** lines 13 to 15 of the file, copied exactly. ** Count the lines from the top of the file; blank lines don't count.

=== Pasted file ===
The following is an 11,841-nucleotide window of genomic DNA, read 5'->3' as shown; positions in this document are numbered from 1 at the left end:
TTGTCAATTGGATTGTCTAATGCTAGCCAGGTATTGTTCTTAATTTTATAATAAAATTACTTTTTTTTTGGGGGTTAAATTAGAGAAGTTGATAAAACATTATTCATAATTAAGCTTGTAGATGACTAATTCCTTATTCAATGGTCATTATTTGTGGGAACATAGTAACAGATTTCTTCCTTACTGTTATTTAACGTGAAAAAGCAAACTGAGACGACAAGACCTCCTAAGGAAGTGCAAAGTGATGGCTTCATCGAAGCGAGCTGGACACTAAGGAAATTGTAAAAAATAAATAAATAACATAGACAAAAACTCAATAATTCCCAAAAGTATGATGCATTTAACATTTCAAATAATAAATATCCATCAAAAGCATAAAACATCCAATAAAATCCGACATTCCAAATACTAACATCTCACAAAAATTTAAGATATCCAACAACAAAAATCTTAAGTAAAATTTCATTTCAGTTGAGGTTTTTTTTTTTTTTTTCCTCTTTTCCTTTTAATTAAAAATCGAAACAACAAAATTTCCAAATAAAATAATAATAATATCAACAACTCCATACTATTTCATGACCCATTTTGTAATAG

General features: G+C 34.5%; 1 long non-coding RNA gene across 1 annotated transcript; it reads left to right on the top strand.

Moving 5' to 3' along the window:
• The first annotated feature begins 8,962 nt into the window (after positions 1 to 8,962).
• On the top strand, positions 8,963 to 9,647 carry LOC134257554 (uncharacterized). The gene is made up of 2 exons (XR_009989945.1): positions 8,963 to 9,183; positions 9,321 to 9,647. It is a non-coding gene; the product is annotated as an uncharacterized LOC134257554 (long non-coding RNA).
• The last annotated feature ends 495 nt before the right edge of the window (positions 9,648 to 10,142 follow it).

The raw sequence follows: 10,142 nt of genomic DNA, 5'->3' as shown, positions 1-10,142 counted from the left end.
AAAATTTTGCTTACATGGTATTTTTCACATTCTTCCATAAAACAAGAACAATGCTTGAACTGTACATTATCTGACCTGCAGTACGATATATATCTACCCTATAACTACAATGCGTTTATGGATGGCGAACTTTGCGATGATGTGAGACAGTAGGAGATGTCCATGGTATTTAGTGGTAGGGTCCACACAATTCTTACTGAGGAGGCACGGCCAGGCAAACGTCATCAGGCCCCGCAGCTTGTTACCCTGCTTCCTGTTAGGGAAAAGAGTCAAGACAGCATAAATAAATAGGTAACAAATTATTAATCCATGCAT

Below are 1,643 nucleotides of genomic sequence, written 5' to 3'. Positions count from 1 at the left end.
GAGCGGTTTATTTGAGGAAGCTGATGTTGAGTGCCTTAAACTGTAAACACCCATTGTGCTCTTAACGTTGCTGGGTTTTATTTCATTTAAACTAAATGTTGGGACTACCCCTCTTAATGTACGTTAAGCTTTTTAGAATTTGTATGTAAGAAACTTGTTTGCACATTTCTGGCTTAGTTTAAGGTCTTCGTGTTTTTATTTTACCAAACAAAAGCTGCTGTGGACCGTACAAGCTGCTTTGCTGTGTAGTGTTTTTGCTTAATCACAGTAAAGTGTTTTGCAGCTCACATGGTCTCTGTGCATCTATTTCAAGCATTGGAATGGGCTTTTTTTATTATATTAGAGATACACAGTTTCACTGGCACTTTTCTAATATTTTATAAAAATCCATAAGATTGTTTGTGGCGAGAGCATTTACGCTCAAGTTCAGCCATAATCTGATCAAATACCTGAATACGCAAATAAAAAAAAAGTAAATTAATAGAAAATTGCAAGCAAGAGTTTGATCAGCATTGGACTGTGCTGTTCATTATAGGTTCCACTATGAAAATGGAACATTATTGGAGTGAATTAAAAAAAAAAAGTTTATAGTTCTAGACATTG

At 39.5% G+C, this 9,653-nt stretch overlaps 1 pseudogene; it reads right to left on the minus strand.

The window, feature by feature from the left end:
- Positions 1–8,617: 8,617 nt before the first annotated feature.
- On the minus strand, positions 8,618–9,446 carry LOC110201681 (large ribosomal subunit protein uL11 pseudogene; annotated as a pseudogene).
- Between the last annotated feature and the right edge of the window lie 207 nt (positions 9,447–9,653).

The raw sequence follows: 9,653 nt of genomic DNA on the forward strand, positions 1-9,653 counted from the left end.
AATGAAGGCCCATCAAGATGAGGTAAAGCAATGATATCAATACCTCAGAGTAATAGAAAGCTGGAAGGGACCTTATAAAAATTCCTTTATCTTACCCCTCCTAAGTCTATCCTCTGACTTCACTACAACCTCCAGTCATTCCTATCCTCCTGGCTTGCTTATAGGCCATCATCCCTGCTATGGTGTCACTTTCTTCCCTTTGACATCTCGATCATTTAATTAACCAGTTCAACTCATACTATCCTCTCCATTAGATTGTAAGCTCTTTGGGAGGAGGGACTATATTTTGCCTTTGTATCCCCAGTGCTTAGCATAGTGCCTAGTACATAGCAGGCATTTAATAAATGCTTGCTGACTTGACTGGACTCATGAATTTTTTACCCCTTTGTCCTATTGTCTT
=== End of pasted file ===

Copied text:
The window, feature by feature from the left end:
- Positions 1–8,617: 8,617 nt before the first annotated feature.
- On the minus strand, positions 8,618–9,446 carry LOC110201681 (large ribosomal subunit protein uL11 pseudogene; annotated as a pseudogene).